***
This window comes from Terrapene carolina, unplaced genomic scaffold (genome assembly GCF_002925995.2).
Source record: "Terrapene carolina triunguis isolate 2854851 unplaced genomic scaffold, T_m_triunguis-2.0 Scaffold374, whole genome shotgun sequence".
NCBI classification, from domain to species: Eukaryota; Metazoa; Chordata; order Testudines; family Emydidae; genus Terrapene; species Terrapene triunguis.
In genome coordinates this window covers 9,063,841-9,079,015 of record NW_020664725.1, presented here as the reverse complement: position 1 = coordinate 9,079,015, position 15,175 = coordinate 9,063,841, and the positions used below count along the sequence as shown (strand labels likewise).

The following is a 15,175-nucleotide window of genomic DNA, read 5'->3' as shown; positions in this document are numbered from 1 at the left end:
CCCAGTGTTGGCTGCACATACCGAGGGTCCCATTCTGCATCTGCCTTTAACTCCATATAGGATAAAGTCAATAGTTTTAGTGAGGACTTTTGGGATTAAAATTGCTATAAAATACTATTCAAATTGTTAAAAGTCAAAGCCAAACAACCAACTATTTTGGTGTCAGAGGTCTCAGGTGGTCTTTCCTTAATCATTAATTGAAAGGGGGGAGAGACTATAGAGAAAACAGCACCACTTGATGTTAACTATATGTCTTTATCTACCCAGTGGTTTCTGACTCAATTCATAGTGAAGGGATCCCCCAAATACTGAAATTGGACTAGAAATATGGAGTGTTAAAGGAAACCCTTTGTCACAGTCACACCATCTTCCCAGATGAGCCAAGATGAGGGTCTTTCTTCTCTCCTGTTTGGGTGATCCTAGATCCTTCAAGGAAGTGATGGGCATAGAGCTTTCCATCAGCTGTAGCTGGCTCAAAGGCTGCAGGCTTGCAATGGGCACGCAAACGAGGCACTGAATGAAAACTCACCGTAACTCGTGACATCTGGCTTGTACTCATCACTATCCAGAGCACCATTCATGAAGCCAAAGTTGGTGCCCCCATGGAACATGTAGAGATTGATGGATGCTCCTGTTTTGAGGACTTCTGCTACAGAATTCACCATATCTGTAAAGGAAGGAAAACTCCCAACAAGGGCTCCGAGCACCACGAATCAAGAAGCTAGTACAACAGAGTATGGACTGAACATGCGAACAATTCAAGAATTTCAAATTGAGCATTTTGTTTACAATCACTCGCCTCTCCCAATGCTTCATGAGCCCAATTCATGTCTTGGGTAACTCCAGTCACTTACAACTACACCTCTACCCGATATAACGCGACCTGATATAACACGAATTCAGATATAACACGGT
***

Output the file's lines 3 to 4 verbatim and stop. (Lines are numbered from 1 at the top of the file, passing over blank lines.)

NCBI classification, from domain to species: Eukaryota; Metazoa; Chordata; order Testudines; family Emydidae; genus Terrapene; species Terrapene triunguis.
In genome coordinates this window covers 9,063,841-9,079,015 of record NW_020664725.1, presented here as the reverse complement: position 1 = coordinate 9,079,015, position 15,175 = coordinate 9,063,841, and the positions used below count along the sequence as shown (strand labels likewise).